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PLoS One. 2013; 8(3): e59067.
Published online Mar 11, 2013. doi:  10.1371/journal.pone.0059067
PMCID: PMC3594159

Genetic Variants of MICB and PLCE1 and Associations with Non-Severe Dengue

Ludmila Prokunina-Olsson, Editor

Abstract

Background

A recent genome-wide association study (GWAS) identified susceptibility loci for dengue shock syndrome (DSS) at MICB rs3132468 and PLCE1 rs3740360. The aim of this study was to define the extent to which MICB (rs3132468) and PLCE1 (rs3740360) were associated with less severe clinical phenotypes of pediatric and adult dengue.

Methods

3961 laboratory-confirmed dengue cases and 5968 controls were genotyped at MICB rs3132468 and PLCE1 rs3740360. Per-allele odds ratios (OR) with 95% confidence intervals (CI) were calculated for each patient cohort. Pooled analyses were performed for adults and paediatrics respectively using a fixed effects model.

Results

Pooled analysis of the paediatric and adult cohorts indicated a significant association between MICB rs3132468 and dengue cases without shock (OR  = 1.15; 95%CI: 1.07 – 1.24; P  = 0.0012). Similarly, pooled analysis of pediatric and adult cohorts indicated a significant association between dengue cases without shock and PLCE1 rs3740360 (OR  = 0.92; 95%CI: 0.85 – 0.99; P  = 0.018). We also note significant association between both SNPs (OR  = 1.48; P  = 0.0075 for MICB rs3132468 and OR  = 0.75, P  = 0.041 for PLCE1 rs3740360) and dengue in infants.

Discussion

This study confirms that the MICB rs3132468 and PLCE1 rs3740360 risk genotypes are not only associated with DSS, but are also associated with less severe clinical phenotypes of dengue, as well as with dengue in infants. These findings have implications for our understanding of dengue pathogenesis.

Introduction

Dengue is the most important arboviral disease of humans.[1] Dengue viruses (DENV) cause a spectrum of clinical manifestations ranging from asymptomatic infection through to life-threatening shock and haemorrhage.[1], [2] The clinical outcome of an individual infection is influenced by a variety of virus and host-related factors. The host factors that influence the clinical course of an individual infection include flavivirus infection history, host genotype, sex, age, and the presence of underlying medical conditions.[3][5] The first GWAS in dengue identified susceptibility loci for dengue shock syndrome (DSS) at MHC class I polypeptide-related sequence B (MICB) (C/T, rs3132468) on chromosome 6 and phospholipase C, epsilon 1 (PLCE1) (C/A, rs3740360) on chromosome 10.[6] The MICB gene encodes an activating ligand of natural killer (NK) cells (and possibly CD8+ T cells). We have previously speculated that mutations in MICB might result in impaired induction of anti-viral effector functions in NK cells with the consequence being a greater DENV-infected cell mass in vivo [6], a recognised risk factor for severe dengue.[7]

The identification of variants of PLCE1 as being associated with severe dengue is intriguing.[6] Rare mutations of high penetrance within PLCE1 are associated with nephrotic syndrome, a condition characterised by oedema secondary to proteinuria and reduced vascular oncotic pressure.[8] Since plasma leak, proteinuria and hypovolemia are also characteristic features of severe dengue, it’s plausible that nephrotic syndrome and severe dengue share some common underlying pathophysiological processes. Furthermore, there are data implicating PLCE1 in the homeostatic regulation of blood pressure.[9] These findings have the potential to help us define more clearly the functional basis of PLCE1 variants in severe dengue.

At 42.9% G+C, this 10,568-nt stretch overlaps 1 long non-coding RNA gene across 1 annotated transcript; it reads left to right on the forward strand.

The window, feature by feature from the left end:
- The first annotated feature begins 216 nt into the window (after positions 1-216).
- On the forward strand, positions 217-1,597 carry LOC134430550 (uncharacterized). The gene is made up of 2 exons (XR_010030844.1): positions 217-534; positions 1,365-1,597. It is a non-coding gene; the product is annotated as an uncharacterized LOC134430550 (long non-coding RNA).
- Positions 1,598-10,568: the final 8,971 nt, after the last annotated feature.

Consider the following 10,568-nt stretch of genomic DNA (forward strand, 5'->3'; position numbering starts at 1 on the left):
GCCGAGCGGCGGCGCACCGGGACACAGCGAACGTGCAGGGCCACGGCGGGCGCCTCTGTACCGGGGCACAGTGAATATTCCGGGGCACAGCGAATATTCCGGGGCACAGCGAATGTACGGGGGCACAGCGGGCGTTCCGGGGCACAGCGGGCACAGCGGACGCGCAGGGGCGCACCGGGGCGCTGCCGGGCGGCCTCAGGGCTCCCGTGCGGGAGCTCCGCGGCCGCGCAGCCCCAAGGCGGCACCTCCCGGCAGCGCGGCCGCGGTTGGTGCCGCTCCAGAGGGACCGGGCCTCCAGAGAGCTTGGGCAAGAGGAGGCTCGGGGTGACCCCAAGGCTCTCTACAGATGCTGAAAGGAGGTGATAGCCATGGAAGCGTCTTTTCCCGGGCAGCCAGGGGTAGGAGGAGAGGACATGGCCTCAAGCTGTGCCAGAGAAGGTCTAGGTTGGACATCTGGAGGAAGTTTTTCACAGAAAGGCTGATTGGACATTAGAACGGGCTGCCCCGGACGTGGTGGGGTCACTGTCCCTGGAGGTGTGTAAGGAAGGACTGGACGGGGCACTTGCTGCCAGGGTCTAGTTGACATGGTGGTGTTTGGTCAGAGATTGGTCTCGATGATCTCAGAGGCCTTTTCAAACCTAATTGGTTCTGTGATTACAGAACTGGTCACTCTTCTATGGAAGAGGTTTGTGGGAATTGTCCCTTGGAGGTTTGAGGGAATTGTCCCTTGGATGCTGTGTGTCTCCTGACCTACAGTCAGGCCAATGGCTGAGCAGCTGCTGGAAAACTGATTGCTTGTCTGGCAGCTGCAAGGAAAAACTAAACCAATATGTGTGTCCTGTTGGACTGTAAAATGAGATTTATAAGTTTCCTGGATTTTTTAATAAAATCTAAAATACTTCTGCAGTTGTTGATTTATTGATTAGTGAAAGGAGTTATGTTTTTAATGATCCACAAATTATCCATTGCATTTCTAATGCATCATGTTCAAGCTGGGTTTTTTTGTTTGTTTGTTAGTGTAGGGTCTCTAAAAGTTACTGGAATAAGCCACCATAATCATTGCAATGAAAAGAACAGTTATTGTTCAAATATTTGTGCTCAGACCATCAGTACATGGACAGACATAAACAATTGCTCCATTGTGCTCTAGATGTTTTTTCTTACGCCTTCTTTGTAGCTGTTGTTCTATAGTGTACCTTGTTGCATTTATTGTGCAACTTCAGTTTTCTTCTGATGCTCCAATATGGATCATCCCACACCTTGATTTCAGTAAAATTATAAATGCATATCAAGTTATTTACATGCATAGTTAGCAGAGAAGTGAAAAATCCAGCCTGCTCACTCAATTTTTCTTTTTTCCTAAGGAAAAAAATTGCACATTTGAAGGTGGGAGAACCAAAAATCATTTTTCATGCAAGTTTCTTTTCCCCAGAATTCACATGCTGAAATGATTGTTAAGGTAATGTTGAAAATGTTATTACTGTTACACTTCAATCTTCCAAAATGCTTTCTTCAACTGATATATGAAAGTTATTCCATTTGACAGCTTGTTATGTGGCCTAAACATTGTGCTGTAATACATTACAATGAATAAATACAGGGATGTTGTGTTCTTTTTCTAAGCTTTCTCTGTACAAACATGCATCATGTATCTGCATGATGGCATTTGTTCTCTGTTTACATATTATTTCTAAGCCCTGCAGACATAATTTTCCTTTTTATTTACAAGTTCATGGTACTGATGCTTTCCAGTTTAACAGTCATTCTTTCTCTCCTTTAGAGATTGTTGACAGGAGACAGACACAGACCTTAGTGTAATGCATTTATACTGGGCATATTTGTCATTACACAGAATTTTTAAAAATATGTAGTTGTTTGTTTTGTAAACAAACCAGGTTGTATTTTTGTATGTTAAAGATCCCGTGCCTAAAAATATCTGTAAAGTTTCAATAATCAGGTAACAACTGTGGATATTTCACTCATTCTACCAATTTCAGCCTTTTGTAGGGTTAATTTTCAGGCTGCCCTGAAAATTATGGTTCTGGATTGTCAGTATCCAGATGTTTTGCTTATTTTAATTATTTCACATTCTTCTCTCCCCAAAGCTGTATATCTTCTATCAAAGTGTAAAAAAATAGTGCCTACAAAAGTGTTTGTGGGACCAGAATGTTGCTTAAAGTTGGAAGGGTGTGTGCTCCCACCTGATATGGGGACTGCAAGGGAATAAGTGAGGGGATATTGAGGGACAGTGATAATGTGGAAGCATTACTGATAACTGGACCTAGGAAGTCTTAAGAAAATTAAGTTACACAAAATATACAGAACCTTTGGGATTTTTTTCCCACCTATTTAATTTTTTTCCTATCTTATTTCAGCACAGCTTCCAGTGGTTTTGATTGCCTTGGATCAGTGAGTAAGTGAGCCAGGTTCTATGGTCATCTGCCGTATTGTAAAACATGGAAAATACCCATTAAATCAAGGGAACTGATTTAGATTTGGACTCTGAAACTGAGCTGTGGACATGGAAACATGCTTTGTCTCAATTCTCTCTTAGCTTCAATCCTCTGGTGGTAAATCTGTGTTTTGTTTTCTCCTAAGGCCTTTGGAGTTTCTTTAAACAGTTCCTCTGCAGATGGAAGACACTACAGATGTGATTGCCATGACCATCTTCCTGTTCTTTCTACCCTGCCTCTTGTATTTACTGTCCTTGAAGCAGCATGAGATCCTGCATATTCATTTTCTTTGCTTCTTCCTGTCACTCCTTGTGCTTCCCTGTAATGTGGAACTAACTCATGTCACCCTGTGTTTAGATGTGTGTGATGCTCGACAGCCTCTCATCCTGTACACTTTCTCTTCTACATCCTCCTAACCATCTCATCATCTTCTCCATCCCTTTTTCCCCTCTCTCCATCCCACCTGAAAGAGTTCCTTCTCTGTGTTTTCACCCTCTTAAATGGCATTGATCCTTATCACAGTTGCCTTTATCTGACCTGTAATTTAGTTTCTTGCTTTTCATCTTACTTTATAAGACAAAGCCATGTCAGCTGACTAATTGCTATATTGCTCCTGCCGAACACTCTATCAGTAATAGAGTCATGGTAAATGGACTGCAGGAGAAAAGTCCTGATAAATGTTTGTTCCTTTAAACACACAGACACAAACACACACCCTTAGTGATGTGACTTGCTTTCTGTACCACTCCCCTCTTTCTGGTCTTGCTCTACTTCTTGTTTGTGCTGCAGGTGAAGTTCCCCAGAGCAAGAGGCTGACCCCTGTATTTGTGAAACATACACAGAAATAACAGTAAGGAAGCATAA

The SNP associations identified at MICB (rs3132468) and PLCE1 (rs3740360) by the GWAS study were in the context of pediatric patients with DSS, leaving unanswered the question whether they are also associated with less severe clinical phenotypes of dengue. To this end, the aim of this study was to define the extent to which these alleles were associated with milder clinical phenotypes of pediatric and adult dengue. We analyzed a total of 3961 laboratory-confirmed dengue cases, independent from the initial GWAS study, and 5968 cord blood controls.[6]

Materials and Methods

Ethics statement

All participants gave written informed consent to participate in the prospective studies summarised in Table 1 (details of the inclusion and exclusion criteria are available in Supplementary Table 1). Parents or guardians provided written informed consent on behalf of the children involved in the studies. The protocols for these studies were approved by the Institutional Review Boards of each study site (Hospital for Tropical Diseases HCMC, Children’s Hospital 1 and 2 HCMC, Hung Vuong Hospital HCMC, Dong Thap Hospital, Sa Dec Hospital and Tien Giang Hospital) and by the Oxford University Tropical Research Ethics Committee. Each ethical committee approved of the consent procedure detailed above.

Table 1
Summary of the cohort studies used in the analysis.

Enrolment and diagnosis

Blood samples for genotyping were collected in one of several prospective studies of dengue in Vietnamese patients detailed in Table 1. Dengue cases were laboratory-confirmed by one of three methods: IgM-seroconversion by ELISA assay on paired samples, detection of DENV RNA by RT-PCR, or detection of non-structural protein 1 (NS1) by ELISA (BioRad Platelia). The control samples used in this study were from blood samples collected from the umbilical cord of newborn infants enrolled into the birth cohort study detailed in Table 1. Within each cohort, dengue cases were classified in a binary fashion as being “DSS” or “not-DSS”.[6] Consistent with the original GWAS study, DSS cases were defined as laboratory-confirmed dengue cases with cardiovascular decompensation secondary to plasma leakage and requiring fluid resuscitation.[2]